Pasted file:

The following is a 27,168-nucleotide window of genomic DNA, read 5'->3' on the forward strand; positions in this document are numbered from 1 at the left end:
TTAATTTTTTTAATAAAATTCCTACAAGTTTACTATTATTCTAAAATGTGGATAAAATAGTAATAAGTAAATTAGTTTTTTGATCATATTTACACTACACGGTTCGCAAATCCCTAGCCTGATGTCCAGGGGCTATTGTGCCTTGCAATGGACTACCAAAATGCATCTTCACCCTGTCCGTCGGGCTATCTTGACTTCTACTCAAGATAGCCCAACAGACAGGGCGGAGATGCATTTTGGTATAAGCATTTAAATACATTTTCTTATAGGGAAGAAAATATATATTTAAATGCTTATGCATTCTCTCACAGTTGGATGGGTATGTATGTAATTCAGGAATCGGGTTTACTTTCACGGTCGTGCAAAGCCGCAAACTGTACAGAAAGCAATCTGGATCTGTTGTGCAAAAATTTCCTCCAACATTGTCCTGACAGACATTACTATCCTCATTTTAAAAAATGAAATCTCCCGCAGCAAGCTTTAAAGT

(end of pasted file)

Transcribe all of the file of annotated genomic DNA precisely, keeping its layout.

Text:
The following is a 27,168-nucleotide window of genomic DNA, read 5'->3' on the forward strand; positions in this document are numbered from 1 at the left end:
TTAATTTTTTTAATAAAATTCCTACAAGTTTACTATTATTCTAAAATGTGGATAAAATAGTAATAAGTAAATTAGTTTTTTGATCATATTTACACTACACGGTTCGCAAATCCCTAGCCTGATGTCCAGGGGCTATTGTGCCTTGCAATGGACTACCAAAATGCATCTTCACCCTGTCCGTCGGGCTATCTTGACTTCTACTCAAGATAGCCCAACAGACAGGGCGGAGATGCATTTTGGTATAAGCATTTAAATACATTTTCTTATAGGGAAGAAAATATATATTTAAATGCTTATGCATTCTCTCACAGTTGGATGGGTATGTATGTAATTCAGGAATCGGGTTTACTTTCACGGTCGTGCAAAGCCGCAAACTGTACAGAAAGCAATCTGGATCTGTTGTGCAAAAATTTCCTCCAACATTGTCCTGACAGACATTACTATCCTCATTTTAAAAAATGAAATCTCCCGCAGCAAGCTTTAAAGT